Published on January 1st, 2014 | by James Lomond
10 Missing Stories We’d Most Like To See Recovered
THIS is The List. Kasterborous brings you the Top 10 missing Doctor Who stories we’d like to see returned and why. Get your space-time visualisers tuned in and imaginations fired up as we dream about what may be out there gathering dust in the dark…
Note: I’m avoiding stories where we’re only missing a single episode. So while some of us would consider trading a kidney to see Tenth Planet Episode Four, I’ve not included it as a missing “story” per se. Enjoy!
10. The Highlanders
The last historical until Black Orchid, this Caledonian tale introduced one of the most popular companions the show has known – Frazer Hines’ performance reportedly convinced the crew to keep him on as a regular, giving one of the strongest on-screen pairings between a Doctor and companion. The stakes are high with incarceration, and attempted slavery in the aftermath of the Jacobite uprising. And who could resist Patrick Troughton, finding his way into the part he’d transform into a television franchise, doing turns disguised as both a German Doctor-von-Wer (as you do) and a kitchen maid. A bonkers romp.
9. Galaxy Four
The recovery of episode 3 has merely whetted the appetite. Bouffant space-vixens versus peaceful inter-galactic walruses (and both with flawless RP) and Bill Hartnell thoroughly enjoying himself – this is the traditional parable on not judging a book by its cover as only ‘60s Who can tell it. And there are Chumblies. Chumblies!
8. The Wheel in Space
Cybermen looking more vacant and menacing, and sounding more evil than ever before; this story also introduced Zoe as brainy space-totty to baffle our highlander hero. Wheel in Space is eerie, claustrophobic and very much of its era. Dashing space crew, retro-future fasion sense and cybermats populate this mostly missing slice of cyber-Who. Want!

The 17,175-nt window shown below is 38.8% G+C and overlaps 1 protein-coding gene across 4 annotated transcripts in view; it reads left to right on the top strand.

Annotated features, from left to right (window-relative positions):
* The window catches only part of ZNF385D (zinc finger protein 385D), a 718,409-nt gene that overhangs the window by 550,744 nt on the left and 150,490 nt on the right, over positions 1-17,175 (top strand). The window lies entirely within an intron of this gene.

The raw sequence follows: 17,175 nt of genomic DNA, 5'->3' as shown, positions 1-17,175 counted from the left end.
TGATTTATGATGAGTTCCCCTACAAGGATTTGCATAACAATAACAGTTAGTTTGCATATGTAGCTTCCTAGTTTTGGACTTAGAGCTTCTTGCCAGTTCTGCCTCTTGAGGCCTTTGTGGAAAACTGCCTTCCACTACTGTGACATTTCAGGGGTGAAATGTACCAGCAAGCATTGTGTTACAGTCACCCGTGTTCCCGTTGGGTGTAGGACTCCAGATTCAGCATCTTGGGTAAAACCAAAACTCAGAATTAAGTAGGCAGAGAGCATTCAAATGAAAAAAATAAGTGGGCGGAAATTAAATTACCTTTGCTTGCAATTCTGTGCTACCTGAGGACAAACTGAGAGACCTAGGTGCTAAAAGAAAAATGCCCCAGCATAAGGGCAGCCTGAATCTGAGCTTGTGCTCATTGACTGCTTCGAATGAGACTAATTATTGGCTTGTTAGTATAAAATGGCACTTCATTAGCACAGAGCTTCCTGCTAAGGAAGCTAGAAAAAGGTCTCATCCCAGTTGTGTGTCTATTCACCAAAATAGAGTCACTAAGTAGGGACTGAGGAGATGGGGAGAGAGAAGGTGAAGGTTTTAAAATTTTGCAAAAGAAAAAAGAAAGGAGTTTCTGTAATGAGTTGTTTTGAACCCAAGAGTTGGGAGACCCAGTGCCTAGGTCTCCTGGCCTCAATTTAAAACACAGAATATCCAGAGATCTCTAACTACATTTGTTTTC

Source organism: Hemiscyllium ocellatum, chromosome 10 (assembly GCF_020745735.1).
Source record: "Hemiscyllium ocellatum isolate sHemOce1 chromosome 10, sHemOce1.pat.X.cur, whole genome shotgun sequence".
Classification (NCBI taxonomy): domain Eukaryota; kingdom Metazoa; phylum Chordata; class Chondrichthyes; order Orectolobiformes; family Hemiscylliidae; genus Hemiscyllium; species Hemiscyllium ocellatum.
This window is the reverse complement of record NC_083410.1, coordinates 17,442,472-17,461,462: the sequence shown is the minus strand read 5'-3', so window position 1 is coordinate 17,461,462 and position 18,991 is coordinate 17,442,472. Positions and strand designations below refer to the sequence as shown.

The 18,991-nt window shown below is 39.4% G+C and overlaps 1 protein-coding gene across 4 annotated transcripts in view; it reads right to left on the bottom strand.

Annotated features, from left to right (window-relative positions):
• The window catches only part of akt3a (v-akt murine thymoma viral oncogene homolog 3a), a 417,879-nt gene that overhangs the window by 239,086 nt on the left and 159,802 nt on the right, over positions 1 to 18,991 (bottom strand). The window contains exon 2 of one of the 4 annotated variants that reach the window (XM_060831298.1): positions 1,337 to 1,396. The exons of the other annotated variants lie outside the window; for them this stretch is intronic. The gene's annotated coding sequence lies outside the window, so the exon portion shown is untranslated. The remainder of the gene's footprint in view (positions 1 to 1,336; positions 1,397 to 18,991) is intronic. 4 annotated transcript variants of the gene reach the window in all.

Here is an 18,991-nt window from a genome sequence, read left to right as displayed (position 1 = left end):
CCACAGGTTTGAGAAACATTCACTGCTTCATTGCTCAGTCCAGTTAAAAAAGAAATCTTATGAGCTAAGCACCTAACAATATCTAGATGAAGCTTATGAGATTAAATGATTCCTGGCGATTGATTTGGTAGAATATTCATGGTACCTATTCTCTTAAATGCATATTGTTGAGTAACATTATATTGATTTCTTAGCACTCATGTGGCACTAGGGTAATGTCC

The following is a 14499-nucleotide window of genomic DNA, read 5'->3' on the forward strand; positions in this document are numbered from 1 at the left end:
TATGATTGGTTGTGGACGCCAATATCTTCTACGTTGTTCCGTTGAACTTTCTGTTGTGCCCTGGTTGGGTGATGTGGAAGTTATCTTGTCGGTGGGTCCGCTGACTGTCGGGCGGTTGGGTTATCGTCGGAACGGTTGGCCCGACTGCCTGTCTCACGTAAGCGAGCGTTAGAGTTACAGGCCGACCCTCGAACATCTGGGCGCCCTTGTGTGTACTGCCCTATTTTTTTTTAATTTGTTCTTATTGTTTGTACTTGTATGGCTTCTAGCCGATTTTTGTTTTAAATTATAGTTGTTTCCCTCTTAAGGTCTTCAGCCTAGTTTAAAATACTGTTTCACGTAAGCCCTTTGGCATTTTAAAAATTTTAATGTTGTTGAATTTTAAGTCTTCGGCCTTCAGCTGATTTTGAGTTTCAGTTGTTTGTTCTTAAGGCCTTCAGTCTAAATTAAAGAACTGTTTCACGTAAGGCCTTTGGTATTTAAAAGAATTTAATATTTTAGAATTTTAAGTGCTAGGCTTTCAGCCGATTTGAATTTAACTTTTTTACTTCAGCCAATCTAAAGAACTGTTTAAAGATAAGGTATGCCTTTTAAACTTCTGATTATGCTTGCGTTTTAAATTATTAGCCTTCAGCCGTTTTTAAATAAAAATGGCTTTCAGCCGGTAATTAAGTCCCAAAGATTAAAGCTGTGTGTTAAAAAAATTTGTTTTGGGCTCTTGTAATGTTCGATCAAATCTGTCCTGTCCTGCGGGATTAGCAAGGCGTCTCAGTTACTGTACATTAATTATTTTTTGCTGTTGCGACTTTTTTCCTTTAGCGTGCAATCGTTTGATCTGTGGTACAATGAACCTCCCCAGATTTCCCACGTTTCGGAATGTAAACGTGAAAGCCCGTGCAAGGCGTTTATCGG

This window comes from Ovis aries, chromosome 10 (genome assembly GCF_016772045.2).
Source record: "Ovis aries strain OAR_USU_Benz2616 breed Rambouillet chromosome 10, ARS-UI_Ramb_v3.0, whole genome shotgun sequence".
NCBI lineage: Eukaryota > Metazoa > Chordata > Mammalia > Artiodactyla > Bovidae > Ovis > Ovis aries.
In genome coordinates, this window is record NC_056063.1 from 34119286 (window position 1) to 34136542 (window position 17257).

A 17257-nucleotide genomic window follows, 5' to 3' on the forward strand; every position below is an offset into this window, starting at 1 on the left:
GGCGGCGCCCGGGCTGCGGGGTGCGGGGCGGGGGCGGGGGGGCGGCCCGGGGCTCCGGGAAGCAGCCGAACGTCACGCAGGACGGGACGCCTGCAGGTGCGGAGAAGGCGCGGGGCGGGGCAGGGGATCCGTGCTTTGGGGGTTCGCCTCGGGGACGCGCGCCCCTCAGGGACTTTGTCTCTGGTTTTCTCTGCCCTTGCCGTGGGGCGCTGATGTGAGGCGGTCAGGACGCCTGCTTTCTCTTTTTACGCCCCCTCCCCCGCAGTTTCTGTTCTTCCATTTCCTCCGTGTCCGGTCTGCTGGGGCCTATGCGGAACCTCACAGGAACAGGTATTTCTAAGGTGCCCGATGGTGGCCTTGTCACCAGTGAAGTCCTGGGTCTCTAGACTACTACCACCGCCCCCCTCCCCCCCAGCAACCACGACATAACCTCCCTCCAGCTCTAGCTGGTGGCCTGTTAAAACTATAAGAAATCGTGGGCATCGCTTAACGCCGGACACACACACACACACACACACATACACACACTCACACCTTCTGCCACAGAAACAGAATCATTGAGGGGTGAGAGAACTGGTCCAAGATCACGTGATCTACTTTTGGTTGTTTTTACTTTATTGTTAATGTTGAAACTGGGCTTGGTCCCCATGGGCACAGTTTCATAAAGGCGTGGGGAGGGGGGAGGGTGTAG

I know it’s a re-imagining but just take a look at the tribute Alien-style trailer for Wheel above (ending with a highly chortlesome adapted tag line)…
7. The Celestial Toymaker
Horror legend, Michael Gough’s Celestial villain is a tragic loss to surviving Who. One of the most inventive premises for a story and unique production designs. Sinister clowns and Avengers-style kookiness and the fabulous Carmen Silvera, more familiar as Renee’s tone-deaf wife from ‘Ello ‘Ello, starring among the Toymaker’s play things. We want it back!
6. Fury from the Deep
Menacing heart beats and a monster realised from foam and thrashing rubber. This story bid farewell to Victoria, introduced the sonic screwdriver and took the base-under-siege format to the seas. Notable for the ambitious location filming (like the recently recovered Enemy of the World) and a rather self-referential solution to the threat – spoilers! – using the companion’s screams to destroy the monster.
Plus the surviving censor clips from Australia demonstrate some surprisingly sinister possessed lackeys gassing a victim to death – a potential classic we may never see.
5. Marco Polo